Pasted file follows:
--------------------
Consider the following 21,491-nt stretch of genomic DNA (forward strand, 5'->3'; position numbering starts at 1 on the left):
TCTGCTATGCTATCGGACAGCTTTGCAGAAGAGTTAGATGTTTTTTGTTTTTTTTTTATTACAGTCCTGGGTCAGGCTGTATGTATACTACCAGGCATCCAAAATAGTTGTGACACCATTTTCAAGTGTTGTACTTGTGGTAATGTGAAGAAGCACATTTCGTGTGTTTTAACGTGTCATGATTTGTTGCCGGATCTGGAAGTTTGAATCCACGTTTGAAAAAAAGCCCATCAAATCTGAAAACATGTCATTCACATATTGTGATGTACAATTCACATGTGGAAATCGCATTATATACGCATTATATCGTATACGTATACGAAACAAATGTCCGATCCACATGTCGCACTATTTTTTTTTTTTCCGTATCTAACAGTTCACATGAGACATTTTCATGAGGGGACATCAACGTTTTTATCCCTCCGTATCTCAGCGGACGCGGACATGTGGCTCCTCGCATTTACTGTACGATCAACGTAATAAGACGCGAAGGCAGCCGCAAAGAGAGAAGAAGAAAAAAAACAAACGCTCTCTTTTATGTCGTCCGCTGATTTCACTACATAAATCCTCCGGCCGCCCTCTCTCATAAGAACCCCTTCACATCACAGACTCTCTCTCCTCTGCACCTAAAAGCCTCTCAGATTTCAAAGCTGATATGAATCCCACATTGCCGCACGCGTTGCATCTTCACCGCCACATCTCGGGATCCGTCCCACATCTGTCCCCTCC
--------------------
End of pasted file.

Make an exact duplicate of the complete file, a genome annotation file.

Consider the following 21,491-nt stretch of genomic DNA (forward strand, 5'->3'; position numbering starts at 1 on the left):
TCTGCTATGCTATCGGACAGCTTTGCAGAAGAGTTAGATGTTTTTTGTTTTTTTTTTATTACAGTCCTGGGTCAGGCTGTATGTATACTACCAGGCATCCAAAATAGTTGTGACACCATTTTCAAGTGTTGTACTTGTGGTAATGTGAAGAAGCACATTTCGTGTGTTTTAACGTGTCATGATTTGTTGCCGGATCTGGAAGTTTGAATCCACGTTTGAAAAAAAGCCCATCAAATCTGAAAACATGTCATTCACATATTGTGATGTACAATTCACATGTGGAAATCGCATTATATACGCATTATATCGTATACGTATACGAAACAAATGTCCGATCCACATGTCGCACTATTTTTTTTTTTTCCGTATCTAACAGTTCACATGAGACATTTTCATGAGGGGACATCAACGTTTTTATCCCTCCGTATCTCAGCGGACGCGGACATGTGGCTCCTCGCATTTACTGTACGATCAACGTAATAAGACGCGAAGGCAGCCGCAAAGAGAGAAGAAGAAAAAAAACAAACGCTCTCTTTTATGTCGTCCGCTGATTTCACTACATAAATCCTCCGGCCGCCCTCTCTCATAAGAACCCCTTCACATCACAGACTCTCTCTCCTCTGCACCTAAAAGCCTCTCAGATTTCAAAGCTGATATGAATCCCACATTGCCGCACGCGTTGCATCTTCACCGCCACATCTCGGGATCCGTCCCACATCTGTCCCCTCC